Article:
02/08/13 - Reuters - Absent Chavez devalues Venezuelan currency to aid gov't finances
* Chavez still in Cuba, silent since cancer operation
* Devaluation of 32 pct follows heavy state spending in 2012
* Measure will improve access to dollars but spur inflation
By Eyanir Chinea and Brian Ellsworth
CARACAS, Feb 8 (Reuters) - Venezuela devalued its bolivar currency on
Friday by 32 percent in a widely expected move that will shore up
government finances after ailing President Hugo Chavez's blowout
election-year spending in 2012 but will also spur galloping inflation.
The country's fifth devaluation in a decade follows two months of silence
from the famously chatty Chavez, who remains in Cuba after surgery for
cancer that has threatened to end his 14-year leadership of a self-styled
The move slashes the official bolivar exchange rate to 6.3 per dollar from
4.3 under currency controls Chavez created in 2003 that require importers
and travelers to apply for hard currency through a state agency.
Officials said Chavez ordered the measure from Havana.
The 58-year-old president has not been seen or heard from in public since
the Dec. 9 operation, but aides visit him often and say he is signing
papers and imparting instructions.
It will ease a shortage of greenbacks that has crimped imports and left
many supermarkets barren of staples such as flour. But its inflationary
impact could dent the government's popularity at a time of uncertainty over
whether Chavez's cancer will stop him completing a third term in office.
Announcing the devaluation at a press conference just before the start of
Venezuela's long-weekend Carnaval holiday, Finance Minister Jorge Giordani
said the move would help provide revenue for social projects and stimulate
It would also help manage import levels and the cash flow available for the
OPEC nation's economic plans, he said.
"The president ... has demanded efficiency, increased efficiency by the
government in the sense of minimizing spending and maximizing results," the
finance minister said.
"Of course, we have taken this as a presidential order."
The devaluation takes the pressure off government finances by providing
more bolivars for each dollar the OPEC nation receives from crude exports.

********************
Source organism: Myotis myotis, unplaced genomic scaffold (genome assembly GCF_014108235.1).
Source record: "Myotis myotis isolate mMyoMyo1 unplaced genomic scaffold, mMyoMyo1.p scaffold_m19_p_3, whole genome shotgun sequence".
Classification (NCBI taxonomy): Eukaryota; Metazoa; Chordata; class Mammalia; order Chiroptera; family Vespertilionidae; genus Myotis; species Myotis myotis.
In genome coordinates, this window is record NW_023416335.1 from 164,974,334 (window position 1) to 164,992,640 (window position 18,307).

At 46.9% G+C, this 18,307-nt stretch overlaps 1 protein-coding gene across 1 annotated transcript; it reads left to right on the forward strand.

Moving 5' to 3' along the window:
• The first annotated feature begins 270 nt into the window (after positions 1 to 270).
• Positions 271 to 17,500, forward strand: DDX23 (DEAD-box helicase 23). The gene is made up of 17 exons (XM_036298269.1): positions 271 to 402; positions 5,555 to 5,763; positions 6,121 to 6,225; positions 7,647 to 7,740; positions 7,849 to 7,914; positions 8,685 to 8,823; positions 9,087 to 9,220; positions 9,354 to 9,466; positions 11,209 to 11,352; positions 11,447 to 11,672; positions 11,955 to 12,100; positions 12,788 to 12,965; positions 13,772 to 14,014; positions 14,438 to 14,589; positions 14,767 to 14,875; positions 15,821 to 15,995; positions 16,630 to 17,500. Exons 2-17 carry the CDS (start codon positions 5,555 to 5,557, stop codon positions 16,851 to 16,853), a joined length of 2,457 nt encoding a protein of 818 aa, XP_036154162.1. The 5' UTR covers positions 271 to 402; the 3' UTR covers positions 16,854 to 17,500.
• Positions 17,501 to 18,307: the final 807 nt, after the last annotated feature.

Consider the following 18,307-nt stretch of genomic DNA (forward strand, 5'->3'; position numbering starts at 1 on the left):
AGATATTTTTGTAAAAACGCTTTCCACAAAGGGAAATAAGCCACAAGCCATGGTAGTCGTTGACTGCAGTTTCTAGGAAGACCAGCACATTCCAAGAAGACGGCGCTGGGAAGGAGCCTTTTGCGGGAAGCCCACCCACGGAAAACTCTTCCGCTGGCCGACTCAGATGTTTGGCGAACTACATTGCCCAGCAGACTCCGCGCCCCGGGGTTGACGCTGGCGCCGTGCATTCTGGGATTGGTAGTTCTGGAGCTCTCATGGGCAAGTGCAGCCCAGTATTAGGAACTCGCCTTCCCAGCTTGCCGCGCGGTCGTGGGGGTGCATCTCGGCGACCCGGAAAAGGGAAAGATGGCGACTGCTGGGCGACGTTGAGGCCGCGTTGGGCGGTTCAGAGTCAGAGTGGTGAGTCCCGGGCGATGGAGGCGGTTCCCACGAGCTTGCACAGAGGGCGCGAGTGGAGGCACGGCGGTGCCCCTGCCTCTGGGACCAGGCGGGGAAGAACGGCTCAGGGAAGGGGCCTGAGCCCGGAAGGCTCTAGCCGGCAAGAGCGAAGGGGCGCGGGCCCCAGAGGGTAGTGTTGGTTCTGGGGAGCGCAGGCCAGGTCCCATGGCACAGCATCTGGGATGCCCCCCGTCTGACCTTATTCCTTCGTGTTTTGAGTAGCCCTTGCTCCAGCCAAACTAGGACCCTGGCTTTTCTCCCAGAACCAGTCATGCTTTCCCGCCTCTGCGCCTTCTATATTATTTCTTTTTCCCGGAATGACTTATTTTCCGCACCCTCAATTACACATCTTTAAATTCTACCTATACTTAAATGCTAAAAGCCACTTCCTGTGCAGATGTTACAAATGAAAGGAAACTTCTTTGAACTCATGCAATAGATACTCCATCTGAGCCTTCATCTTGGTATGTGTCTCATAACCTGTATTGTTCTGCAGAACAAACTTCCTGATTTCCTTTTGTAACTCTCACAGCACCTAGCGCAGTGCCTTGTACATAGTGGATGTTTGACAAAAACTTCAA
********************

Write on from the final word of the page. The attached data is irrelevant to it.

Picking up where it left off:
But it also raises prices for imported goods crucial to the heavily
oil-dependent economy, spurring inflation.
Most Latin American currencies are freely traded, meaning any change in
value is usually the result of investor perceptions or changes in interest
rates rather than a policy decision ordered by state officials.
Dollars on the illegal black market had for weeks been fetching nearly four
times the official exchange, which economists cited as a sign an exchange
rate adjustment was imminent. Businesses frequently have to tap this market
because they are unable to acquire greenbacks from the government.
CENBANK SYSTEM SCRAPPED
"It's positive not only because of the magnitude but because they decided
not to wait until a later date despite lingering political uncertainty and
all the issues around the health of president Chavez," said Alberto Ramos
of Goldman Sachs.
The analyst said future devaluations were likely given the overall
imbalances in the economy.
The government is also scrapping an exchange system known as SITME, which
functioned in parallel to the state currency board.
Venezuela has borrowed heavily since its last devaluation, with the
government and state oil company PDVSA selling $17.5 billion in new debt
during 2011 alone.
Many of those issues were used in the SITME foreign exchange system, which
uses bond swaps to provide hard currency. The heavy issuance has pushed
Venezuela's bond yields to among the highest of emerging market debt.
Chavez's popularity dipped noticeably after a 2010 devaluation that pushed
up inflation to 27 percent that year, and helped the opposition win almost
half the seats in Congress amid growing complaints about his government.
That devaluation affected the earnings of major consumer goods companies
with operations in Venezuela, including Avon Products Inc and
Colgate-Palmolive, whose earnings in bolivars were worth less after the
It also triggered a shopping spree in the capital Caracas as consumers
stocked up on imported goods such as washing machines and refrigerators
whose prices are linked to the exchange rate.
The central bank earlier reported that January inflation reached 3.3
percent, the second-highest rate in three years and higher than inflation
of neighboring Colombia for all of 2012.
'MORE WITH LESS'
Vice President Nicolas Maduro, speaking at a press conference just before
the announcement, urged Venezuelans to be more austere and efficient - a
rare call in a nation accustomed to flashy oil wealth.
"We have to learn to do a lot with a little, more with less," said Maduro
prior to the announcement in comments that hinted at austerity. "We need to
overturn the culture in which historically, because of oil, we've done
little with a lot."
Devaluations generally make local industries more competitive in export
markets abroad by lowering the cost of production in respect to other
But critics say the move is unlikely to contribute to a significant
expansion of domestic industry because of the government's confrontation
with the private sector, extensive price controls and frequent unpaid
Venezuelans on the streets of Caracas were frustrated but resigned to the
situation. The country has a long history of devaluing to finance state
spending, creating chronic monetary instability and leaving citizens
seeking hard currency.
"It increases inflation and quality of life will suffer," said publicity
worker Maria Gonzalez, 30, at a supermarket in Caracas. "It's irrelevant
whether or not Chavez comes back. He's an ideological icon of a socialism
that doesn't exist."
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